Nigeria Monetary Policy Unchanged in September

The Monetary Policy Committee of the Central Bank of Nigeria decided on September 24th to leave the benchmark interest rate unchanged at 12 percent. The central bank considers the present monetary policy to be effective in stabilizing the naira and the inflation rate.

Excerpt from the statement by the Central Bank of Nigeria:

The Committee noted with satisfaction the positive developments in the economy, especially, the moderation in inflation, stability in the financial system and currency markets. It also noted the strong growth forecast by the National Bureau of Statistics for Q3 and Q4 on the back of relatively slow growth in Q2. It observed that the actions taken by the Bank since the last MPC yielded their intended effect on stabilizing the exchange rate while maintaining inflation within its target range. The Committee also noted that the fundamentals in the economy which necessitated the July MPC measures had not changed substantially; except that the US Federal Reserve had provided clearer insight into the tapering off of its asset purchase programme - Quantitative Easing. The Committee noted that in more than 30 countries surveyed, the Naira exchange rate remained one of the most stable having depreciated by only 2.3 per cent year to date compared with the massive depreciation in the value of other currencies such as the Indian Rupee, the Indonesian Rupiah, the Brazilian Real, the South African Rand and the Ghanaian cedi.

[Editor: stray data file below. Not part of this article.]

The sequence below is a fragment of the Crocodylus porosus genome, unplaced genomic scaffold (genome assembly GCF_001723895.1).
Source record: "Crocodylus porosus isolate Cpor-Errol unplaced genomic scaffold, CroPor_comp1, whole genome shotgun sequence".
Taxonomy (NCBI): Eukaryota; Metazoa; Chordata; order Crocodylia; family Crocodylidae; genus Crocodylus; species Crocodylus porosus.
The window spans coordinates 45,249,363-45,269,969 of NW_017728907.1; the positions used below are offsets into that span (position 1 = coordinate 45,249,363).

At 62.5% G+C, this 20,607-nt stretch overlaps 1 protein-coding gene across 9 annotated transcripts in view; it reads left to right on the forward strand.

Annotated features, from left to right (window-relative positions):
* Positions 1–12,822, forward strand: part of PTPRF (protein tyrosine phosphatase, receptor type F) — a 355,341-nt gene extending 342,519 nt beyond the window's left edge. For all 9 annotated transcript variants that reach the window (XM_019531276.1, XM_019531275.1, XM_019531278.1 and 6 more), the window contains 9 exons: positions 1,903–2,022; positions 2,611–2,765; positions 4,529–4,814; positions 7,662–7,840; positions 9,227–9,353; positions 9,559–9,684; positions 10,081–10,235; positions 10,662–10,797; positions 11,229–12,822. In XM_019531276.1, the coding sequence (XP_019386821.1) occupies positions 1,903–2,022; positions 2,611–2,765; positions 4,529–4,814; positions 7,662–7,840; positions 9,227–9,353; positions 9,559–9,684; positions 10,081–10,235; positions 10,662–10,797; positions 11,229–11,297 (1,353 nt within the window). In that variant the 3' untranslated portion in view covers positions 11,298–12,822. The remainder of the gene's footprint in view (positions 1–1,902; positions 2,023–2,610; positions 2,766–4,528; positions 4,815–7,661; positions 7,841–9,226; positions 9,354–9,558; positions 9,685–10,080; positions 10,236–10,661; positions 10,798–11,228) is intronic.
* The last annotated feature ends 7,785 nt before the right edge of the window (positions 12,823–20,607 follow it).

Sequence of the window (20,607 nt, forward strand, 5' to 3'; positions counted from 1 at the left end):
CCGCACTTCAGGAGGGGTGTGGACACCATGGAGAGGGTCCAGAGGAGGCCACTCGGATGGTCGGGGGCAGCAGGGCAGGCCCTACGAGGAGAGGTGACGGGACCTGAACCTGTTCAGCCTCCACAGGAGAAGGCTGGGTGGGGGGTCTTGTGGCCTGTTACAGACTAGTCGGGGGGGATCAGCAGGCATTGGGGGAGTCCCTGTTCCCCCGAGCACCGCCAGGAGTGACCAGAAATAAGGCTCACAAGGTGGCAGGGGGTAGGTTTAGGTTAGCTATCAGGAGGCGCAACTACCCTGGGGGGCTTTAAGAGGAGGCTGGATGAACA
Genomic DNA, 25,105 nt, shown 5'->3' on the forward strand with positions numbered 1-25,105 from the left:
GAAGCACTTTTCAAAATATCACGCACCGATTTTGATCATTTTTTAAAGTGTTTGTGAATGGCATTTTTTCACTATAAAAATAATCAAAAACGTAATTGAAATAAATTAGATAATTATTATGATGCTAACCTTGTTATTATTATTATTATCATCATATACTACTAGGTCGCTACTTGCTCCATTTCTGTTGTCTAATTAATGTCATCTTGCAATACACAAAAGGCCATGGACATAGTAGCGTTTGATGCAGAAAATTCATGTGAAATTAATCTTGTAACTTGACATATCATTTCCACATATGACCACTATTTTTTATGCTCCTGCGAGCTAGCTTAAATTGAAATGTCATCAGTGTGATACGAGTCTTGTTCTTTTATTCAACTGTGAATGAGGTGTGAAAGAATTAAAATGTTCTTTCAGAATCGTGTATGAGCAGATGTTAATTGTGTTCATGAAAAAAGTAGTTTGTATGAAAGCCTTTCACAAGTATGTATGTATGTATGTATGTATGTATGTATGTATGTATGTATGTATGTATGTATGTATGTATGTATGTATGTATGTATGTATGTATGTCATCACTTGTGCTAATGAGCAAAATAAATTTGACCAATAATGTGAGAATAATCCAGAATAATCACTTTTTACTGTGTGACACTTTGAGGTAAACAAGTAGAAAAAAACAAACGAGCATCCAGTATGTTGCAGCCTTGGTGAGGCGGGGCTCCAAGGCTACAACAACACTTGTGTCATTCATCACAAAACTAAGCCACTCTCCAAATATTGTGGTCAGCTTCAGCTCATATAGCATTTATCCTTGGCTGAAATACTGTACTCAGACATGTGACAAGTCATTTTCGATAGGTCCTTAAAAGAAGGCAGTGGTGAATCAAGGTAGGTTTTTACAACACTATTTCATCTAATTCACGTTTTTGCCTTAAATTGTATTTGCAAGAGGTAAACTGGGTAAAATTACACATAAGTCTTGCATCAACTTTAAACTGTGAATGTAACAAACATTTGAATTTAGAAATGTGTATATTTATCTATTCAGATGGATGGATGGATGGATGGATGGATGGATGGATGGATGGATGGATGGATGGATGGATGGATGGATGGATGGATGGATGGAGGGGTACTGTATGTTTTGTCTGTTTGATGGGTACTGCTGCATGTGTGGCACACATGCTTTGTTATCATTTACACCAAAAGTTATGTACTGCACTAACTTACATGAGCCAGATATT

The clarifications provided by the Fed over its QE3 policy brought substantial relief to the financial markets globally and initiated a reversal of the trend in capital outflows from the country. However, the Committee noted the existence of strong foreign exchange demand pressures coming domestically and which are not necessarily linked to an increase in the import of goods. This nonimport related demand was attributed to the buildup in political activities in the country and increasing resort to dollarization of the economy by the political class. The Committee charged the Bank to ensure the stability of the currency in the face of these challenges.

The Committee noted that the actions taken at the last MPC have served the purpose of helping the naira avoid the fate of other developing-country currencies by keeping it relatively stable. It also noted the continued moderation in inflation and the benign outlook for the next six months. Finally, with the FOMC decision not to begin tapering asset purchases immediately, and the improved outlook for financial stability in Europe after the German elections, the risks of currency instability are significantly reduced. The monetary stance maintained by the US Federal Reserve is positive for international oil prices and portfolio flows. 

Nigeria Monetary Policy Unchanged in September

Central Bank of Nigeria | Joana Taborda |
9/24/2013 6:17:14 PM